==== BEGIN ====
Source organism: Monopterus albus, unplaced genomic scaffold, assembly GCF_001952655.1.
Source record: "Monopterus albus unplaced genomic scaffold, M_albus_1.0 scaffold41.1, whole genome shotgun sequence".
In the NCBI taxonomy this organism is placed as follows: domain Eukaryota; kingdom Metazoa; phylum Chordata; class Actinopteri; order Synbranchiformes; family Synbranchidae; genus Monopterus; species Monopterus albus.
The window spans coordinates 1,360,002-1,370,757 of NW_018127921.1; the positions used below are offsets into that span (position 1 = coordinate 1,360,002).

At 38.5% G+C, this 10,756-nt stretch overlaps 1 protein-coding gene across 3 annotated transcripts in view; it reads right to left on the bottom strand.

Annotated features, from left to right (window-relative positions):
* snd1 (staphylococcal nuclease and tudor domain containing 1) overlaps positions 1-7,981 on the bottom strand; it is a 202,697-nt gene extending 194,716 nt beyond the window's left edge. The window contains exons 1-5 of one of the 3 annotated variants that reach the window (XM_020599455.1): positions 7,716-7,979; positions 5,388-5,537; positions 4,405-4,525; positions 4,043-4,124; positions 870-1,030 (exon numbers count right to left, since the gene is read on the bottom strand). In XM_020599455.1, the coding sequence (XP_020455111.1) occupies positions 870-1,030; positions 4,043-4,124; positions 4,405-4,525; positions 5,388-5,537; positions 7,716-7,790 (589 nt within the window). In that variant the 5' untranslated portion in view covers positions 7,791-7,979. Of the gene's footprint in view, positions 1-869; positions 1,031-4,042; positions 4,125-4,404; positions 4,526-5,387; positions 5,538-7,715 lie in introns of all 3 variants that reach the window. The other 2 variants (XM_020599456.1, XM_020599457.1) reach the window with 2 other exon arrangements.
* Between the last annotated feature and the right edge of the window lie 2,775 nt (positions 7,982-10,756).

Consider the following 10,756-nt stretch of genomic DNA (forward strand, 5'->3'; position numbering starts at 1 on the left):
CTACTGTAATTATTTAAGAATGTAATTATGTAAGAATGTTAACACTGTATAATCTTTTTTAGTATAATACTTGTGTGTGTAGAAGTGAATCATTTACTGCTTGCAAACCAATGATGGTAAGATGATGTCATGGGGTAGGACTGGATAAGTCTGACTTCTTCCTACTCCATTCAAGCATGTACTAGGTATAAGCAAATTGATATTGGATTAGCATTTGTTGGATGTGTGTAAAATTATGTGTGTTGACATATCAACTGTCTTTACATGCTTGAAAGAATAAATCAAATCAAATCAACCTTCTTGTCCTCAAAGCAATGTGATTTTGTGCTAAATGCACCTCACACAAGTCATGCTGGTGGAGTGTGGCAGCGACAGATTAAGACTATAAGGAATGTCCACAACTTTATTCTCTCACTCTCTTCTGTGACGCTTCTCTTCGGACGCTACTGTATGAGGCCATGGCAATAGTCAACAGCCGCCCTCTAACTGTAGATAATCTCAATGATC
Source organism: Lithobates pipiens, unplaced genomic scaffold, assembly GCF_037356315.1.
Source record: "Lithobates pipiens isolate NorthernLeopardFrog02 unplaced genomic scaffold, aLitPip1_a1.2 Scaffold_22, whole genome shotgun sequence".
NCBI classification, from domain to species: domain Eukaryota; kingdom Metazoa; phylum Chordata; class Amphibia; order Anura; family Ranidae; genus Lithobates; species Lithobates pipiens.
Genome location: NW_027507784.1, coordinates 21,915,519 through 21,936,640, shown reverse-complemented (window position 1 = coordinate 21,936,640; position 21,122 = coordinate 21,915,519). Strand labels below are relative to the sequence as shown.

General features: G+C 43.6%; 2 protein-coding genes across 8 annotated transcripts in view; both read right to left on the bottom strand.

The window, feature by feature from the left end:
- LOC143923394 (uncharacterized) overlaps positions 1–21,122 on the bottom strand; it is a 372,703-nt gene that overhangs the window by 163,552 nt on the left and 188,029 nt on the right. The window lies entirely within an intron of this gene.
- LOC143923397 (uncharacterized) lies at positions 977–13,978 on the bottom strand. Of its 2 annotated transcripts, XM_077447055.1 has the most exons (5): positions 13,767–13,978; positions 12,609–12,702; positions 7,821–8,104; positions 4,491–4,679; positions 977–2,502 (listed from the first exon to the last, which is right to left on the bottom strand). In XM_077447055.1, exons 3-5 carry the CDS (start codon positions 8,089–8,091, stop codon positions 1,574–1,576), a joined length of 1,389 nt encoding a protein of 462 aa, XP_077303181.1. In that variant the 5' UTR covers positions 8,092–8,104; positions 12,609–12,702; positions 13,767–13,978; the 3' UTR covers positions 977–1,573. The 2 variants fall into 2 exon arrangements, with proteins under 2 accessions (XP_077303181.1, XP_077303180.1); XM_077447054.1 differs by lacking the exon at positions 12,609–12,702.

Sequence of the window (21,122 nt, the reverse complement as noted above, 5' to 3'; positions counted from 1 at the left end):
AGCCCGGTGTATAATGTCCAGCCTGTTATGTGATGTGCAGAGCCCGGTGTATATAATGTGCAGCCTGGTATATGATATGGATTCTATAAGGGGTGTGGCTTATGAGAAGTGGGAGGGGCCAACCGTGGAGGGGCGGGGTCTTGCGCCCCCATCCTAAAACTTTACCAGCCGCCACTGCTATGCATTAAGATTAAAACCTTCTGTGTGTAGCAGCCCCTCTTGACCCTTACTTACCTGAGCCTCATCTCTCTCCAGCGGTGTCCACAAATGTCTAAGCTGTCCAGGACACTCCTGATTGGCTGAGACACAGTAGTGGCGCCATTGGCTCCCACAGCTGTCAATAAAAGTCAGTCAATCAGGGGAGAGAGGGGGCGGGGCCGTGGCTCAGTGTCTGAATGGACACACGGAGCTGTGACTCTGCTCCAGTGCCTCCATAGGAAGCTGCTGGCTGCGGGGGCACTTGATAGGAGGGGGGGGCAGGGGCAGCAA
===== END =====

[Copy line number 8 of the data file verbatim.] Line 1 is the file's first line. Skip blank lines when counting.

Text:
* Between the last annotated feature and the right edge of the window lie 2,775 nt (positions 7,982-10,756).